Limit Controls : High Limit & Low Limit Functions

A common application for select and limit functions is in cascade control strategies, where the output of one controller becomes the setpoint for another.

It is entirely possible for the primary (master) controller to call for a setpoint that is unreasonable or unsafe for the secondary (slave) to attain. If this possibility exists, it is wise to place a limit function between the two controllers to limit the cascaded setpoint signal.

In the following example, a cascade control system regulates the temperature of molten metal in a furnace, the output of the master (metal temperature) controller becoming the setpoint of the slave (air temperature) controller.

A high limit function limits the maximum value this cascaded setpoint can attain, thereby protecting the refractory brick of the furnace from being exposed to excessive air temperatures:

Limit Control Example in DCS

It should be noted that although the different functions are drawn as separate bubbles in the P&ID, it is possible for multiple functions to exist within one physical control device.

In this example, it is possible to find a controller able to perform the functions of both PID control blocks (master and slave) and the high limit function as well. It is also possible to use a distributed technology such as FOUNDATION Fieldbus to place all control functions inside field instruments, so only three field instruments exist in the loop: the air temperature transmitter, the metal temperature transmitter, and the control valve (with a Fieldbus positioner).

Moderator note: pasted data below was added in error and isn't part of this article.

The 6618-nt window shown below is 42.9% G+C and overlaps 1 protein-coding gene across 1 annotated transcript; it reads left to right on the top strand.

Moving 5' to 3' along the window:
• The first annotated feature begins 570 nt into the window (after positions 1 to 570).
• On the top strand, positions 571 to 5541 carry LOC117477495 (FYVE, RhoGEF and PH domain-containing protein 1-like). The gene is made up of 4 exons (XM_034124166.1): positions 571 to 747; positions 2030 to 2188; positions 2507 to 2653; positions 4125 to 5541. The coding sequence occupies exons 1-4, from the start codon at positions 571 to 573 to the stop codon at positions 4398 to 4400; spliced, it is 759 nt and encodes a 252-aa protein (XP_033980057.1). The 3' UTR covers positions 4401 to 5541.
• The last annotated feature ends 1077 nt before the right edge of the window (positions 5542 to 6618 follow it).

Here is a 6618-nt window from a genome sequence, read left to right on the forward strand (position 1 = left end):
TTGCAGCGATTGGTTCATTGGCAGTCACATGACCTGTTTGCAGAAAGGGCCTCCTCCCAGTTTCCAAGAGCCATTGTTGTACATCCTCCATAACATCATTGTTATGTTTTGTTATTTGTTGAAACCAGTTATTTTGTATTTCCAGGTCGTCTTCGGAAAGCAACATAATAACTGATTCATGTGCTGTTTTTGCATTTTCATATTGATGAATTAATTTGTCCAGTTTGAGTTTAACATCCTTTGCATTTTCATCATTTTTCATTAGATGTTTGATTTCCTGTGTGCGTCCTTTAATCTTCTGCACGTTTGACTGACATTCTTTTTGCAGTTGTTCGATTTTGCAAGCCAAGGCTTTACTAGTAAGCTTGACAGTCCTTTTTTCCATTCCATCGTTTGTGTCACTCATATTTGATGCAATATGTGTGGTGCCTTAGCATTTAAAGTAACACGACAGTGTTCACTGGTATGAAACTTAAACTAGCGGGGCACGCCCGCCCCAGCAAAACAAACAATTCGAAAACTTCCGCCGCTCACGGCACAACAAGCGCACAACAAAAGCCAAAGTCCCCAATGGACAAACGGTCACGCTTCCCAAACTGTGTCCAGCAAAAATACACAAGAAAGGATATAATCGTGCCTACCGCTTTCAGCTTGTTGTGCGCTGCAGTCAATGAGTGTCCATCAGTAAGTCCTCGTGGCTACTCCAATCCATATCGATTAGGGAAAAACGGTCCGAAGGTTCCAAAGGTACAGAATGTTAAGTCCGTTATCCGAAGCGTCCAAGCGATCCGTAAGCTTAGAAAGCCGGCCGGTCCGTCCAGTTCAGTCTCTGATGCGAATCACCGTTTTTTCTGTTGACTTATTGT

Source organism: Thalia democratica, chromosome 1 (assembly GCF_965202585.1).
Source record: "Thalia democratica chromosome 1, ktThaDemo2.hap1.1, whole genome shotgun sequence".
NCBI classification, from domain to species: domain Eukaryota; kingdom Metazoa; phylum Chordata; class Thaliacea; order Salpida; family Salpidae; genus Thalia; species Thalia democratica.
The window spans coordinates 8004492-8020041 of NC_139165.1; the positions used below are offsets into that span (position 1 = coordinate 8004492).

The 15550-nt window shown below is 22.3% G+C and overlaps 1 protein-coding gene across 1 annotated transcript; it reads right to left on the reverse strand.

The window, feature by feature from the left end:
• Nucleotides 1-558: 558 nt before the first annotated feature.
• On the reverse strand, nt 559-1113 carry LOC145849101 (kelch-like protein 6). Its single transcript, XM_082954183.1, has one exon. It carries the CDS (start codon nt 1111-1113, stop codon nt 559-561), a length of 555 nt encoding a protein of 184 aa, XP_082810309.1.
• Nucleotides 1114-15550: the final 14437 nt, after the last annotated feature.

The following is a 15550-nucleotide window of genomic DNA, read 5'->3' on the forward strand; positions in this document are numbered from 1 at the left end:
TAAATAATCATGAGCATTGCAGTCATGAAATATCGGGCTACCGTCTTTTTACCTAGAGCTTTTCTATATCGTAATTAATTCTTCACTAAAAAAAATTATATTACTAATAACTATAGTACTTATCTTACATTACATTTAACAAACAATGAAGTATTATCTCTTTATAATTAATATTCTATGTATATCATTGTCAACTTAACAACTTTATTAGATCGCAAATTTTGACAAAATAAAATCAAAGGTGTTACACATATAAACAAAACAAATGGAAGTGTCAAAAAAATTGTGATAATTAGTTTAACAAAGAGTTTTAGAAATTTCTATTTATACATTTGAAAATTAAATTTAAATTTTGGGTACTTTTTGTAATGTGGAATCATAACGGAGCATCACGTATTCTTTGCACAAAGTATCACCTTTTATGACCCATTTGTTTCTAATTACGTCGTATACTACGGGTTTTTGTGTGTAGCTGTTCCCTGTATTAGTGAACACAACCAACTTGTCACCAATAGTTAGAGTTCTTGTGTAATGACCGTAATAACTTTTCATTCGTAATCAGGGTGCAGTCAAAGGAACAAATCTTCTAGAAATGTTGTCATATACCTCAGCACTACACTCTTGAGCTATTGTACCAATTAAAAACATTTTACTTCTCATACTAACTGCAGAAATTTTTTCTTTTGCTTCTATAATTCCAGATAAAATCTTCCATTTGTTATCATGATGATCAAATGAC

This same control strategy could have been implemented using a low select function block rather than a high limit:

low select function block

Here, the low-select function selects whichever signal value is lesser: the setpoint value sent by the master temperature controller, or the maximum air temperature limit value sent by the hand indicating controller (HIC – sometimes referred to as a manual loading station).

An advantage of this latter approach over the former might be ease of limit value changes. With a pre-configured limit value residing in a high-limit function, it might be that only qualified maintenance people have access to changing that value.

If the decision of the operations department is to have the air temperature limit value easily adjusted by anyone, the latter control strategy’s use of a manual loading station would be better suited.

Another detail to note in this system is the possibility of integral windup in the master controller in the event that the high setpoint limit takes effect.

Once the high-limit (or low-select) function secures the slave controller’s remote setpoint at a fixed value, the master controller’s output is no longer controlling anything: it has become decoupled from the process. If, when in this state of affairs, the metal temperature is still below setpoint, the master controller’s integral action will “wind up” the output value over time with absolutely no effect, since the slave controller is no longer following its output signal. If and when the metal temperature reaches setpoint, the master controller’s output will likely be saturated at 100% due to the time it spent winding up.